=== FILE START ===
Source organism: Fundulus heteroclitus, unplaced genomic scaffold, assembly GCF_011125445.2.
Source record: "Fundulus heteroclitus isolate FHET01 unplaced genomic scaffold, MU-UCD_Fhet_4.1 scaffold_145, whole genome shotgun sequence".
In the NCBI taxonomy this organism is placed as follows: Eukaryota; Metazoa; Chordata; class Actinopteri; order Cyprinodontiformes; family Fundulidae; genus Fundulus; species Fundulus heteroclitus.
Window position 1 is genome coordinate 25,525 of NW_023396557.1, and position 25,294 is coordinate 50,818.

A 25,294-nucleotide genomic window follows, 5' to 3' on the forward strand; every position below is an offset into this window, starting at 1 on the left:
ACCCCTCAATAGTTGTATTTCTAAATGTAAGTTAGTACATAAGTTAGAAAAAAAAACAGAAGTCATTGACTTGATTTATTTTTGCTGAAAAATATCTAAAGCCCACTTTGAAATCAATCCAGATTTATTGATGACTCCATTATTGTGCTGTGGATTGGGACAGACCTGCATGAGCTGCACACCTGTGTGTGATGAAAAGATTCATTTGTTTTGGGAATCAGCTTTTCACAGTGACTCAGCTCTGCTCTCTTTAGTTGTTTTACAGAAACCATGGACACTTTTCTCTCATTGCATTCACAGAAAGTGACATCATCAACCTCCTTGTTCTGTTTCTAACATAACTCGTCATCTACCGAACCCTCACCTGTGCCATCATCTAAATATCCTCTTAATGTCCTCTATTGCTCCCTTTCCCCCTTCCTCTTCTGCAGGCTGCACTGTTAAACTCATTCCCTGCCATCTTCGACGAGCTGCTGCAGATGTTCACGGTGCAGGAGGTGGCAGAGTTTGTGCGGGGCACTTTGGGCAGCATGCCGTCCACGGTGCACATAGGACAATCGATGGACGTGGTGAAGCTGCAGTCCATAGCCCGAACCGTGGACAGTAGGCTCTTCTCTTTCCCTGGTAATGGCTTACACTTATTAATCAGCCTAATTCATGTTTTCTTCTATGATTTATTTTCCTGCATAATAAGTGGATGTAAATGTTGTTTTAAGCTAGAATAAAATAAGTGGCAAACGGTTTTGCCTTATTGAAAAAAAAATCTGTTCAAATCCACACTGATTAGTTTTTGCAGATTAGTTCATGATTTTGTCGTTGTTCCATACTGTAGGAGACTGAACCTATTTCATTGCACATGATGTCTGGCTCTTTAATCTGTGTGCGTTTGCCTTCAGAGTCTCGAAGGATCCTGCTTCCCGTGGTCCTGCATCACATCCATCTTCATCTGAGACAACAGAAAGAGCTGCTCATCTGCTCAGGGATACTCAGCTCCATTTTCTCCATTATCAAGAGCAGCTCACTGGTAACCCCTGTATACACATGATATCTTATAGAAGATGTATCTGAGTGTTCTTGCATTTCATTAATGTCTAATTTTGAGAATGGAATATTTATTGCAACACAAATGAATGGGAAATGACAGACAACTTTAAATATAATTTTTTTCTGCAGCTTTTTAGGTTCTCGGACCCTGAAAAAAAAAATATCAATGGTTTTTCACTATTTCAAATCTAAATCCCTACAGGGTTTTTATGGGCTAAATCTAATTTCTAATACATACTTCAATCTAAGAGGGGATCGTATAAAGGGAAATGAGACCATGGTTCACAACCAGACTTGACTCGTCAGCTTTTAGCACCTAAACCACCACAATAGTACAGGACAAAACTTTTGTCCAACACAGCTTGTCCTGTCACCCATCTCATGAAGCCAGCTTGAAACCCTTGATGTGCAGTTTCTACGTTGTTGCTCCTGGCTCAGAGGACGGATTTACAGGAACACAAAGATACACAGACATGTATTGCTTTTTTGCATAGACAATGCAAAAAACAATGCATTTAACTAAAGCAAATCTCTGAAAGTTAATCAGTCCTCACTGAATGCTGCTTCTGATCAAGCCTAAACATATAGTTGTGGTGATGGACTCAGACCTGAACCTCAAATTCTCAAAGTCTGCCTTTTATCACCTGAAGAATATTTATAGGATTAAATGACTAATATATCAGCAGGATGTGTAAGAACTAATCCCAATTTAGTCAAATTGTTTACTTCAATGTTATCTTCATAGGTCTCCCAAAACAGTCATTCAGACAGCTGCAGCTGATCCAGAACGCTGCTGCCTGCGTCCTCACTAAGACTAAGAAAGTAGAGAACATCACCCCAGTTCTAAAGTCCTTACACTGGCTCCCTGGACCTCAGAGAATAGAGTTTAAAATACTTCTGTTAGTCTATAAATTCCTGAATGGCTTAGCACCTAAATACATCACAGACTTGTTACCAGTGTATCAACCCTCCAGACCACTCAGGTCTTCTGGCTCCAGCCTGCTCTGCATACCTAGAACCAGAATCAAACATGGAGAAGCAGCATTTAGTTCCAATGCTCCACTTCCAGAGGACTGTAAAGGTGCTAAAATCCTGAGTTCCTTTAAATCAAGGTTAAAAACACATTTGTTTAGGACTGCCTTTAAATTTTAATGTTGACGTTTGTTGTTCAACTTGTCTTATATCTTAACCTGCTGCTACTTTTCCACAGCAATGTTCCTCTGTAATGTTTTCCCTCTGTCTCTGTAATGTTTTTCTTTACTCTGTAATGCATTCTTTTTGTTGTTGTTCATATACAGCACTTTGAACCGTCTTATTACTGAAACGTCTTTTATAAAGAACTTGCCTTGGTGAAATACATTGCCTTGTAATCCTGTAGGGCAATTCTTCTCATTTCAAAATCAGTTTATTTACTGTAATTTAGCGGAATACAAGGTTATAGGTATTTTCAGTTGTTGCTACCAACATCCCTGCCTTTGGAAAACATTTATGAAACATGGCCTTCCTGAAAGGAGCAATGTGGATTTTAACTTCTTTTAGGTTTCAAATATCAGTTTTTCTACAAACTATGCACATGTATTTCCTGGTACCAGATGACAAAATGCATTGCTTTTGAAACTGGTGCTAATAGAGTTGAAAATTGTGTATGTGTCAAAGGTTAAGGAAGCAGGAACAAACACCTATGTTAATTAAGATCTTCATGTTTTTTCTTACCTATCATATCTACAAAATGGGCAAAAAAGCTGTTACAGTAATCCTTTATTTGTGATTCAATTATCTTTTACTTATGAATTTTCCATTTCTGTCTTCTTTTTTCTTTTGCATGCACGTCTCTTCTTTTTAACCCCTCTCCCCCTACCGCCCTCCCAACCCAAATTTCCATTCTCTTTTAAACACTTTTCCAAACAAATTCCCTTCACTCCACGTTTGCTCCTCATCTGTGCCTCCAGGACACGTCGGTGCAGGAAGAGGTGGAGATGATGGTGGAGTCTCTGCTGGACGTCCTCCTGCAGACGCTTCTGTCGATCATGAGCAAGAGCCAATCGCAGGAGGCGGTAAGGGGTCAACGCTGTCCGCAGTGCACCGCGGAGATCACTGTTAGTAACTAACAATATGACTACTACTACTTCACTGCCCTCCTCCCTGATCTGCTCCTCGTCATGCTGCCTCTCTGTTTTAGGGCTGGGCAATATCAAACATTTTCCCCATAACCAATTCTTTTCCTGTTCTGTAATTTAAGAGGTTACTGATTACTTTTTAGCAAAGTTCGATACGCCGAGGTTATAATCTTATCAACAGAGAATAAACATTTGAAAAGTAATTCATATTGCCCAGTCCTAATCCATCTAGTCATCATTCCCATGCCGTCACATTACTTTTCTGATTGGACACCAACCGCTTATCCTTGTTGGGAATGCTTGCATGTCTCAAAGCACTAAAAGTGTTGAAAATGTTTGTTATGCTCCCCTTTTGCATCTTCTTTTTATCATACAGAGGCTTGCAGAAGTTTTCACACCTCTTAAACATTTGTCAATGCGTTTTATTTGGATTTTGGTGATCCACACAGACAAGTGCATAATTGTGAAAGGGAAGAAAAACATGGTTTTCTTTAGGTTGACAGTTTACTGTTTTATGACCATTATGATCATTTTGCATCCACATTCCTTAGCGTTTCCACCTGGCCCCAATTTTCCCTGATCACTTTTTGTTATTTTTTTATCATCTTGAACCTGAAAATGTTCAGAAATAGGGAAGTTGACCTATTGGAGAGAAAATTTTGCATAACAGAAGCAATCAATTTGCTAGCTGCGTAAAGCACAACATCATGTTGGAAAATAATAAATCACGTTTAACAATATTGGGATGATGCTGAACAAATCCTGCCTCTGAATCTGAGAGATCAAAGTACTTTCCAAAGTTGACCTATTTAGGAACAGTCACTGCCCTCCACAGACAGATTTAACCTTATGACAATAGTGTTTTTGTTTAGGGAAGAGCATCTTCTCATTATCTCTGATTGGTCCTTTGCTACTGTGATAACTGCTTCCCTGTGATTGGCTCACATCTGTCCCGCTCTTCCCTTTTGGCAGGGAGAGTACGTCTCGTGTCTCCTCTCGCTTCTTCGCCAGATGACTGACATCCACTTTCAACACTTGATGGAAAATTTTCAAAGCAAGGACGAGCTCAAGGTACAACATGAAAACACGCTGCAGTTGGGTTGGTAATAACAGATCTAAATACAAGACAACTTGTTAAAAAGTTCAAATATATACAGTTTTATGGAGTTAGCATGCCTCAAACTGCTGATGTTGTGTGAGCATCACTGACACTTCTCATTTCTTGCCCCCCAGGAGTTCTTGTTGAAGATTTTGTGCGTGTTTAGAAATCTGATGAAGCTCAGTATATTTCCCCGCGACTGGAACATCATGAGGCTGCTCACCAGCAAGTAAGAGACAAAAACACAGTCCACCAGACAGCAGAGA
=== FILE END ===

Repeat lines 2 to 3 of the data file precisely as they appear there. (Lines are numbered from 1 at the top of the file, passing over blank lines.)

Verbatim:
Source record: "Fundulus heteroclitus isolate FHET01 unplaced genomic scaffold, MU-UCD_Fhet_4.1 scaffold_145, whole genome shotgun sequence".
In the NCBI taxonomy this organism is placed as follows: Eukaryota; Metazoa; Chordata; class Actinopteri; order Cyprinodontiformes; family Fundulidae; genus Fundulus; species Fundulus heteroclitus.